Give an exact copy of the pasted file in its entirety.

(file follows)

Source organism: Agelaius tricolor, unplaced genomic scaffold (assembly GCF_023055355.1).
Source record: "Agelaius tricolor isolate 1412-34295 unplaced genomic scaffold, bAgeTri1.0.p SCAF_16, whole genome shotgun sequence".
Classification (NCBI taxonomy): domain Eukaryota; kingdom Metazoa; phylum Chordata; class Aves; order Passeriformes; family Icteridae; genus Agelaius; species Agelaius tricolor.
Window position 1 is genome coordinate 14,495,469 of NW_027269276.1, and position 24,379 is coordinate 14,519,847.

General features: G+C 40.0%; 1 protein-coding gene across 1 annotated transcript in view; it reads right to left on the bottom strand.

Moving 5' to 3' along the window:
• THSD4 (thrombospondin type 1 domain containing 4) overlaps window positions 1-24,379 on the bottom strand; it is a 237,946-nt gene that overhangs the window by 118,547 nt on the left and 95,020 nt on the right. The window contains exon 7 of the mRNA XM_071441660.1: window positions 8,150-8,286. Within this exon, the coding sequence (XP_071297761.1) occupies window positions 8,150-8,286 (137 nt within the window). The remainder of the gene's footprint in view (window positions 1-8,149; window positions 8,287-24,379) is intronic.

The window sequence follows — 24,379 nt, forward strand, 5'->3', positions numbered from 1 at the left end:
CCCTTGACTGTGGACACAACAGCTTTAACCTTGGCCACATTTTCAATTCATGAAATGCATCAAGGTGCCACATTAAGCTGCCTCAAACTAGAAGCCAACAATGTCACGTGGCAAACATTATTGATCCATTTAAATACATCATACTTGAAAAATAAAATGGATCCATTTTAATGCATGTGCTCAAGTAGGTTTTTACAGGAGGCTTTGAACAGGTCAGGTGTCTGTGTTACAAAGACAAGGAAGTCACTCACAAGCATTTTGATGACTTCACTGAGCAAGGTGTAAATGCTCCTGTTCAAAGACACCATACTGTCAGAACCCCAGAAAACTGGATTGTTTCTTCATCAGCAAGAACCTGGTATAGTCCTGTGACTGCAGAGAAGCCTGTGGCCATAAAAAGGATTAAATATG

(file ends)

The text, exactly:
Source organism: Agelaius tricolor, unplaced genomic scaffold (assembly GCF_023055355.1).
Source record: "Agelaius tricolor isolate 1412-34295 unplaced genomic scaffold, bAgeTri1.0.p SCAF_16, whole genome shotgun sequence".
Classification (NCBI taxonomy): domain Eukaryota; kingdom Metazoa; phylum Chordata; class Aves; order Passeriformes; family Icteridae; genus Agelaius; species Agelaius tricolor.
Window position 1 is genome coordinate 14,495,469 of NW_027269276.1, and position 24,379 is coordinate 14,519,847.

General features: G+C 40.0%; 1 protein-coding gene across 1 annotated transcript in view; it reads right to left on the bottom strand.

Moving 5' to 3' along the window:
• THSD4 (thrombospondin type 1 domain containing 4) overlaps window positions 1-24,379 on the bottom strand; it is a 237,946-nt gene that overhangs the window by 118,547 nt on the left and 95,020 nt on the right. The window contains exon 7 of the mRNA XM_071441660.1: window positions 8,150-8,286. Within this exon, the coding sequence (XP_071297761.1) occupies window positions 8,150-8,286 (137 nt within the window). The remainder of the gene's footprint in view (window positions 1-8,149; window positions 8,287-24,379) is intronic.

The window sequence follows — 24,379 nt, forward strand, 5'->3', positions numbered from 1 at the left end:
CCCTTGACTGTGGACACAACAGCTTTAACCTTGGCCACATTTTCAATTCATGAAATGCATCAAGGTGCCACATTAAGCTGCCTCAAACTAGAAGCCAACAATGTCACGTGGCAAACATTATTGATCCATTTAAATACATCATACTTGAAAAATAAAATGGATCCATTTTAATGCATGTGCTCAAGTAGGTTTTTACAGGAGGCTTTGAACAGGTCAGGTGTCTGTGTTACAAAGACAAGGAAGTCACTCACAAGCATTTTGATGACTTCACTGAGCAAGGTGTAAATGCTCCTGTTCAAAGACACCATACTGTCAGAACCCCAGAAAACTGGATTGTTTCTTCATCAGCAAGAACCTGGTATAGTCCTGTGACTGCAGAGAAGCCTGTGGCCATAAAAAGGATTAAATATG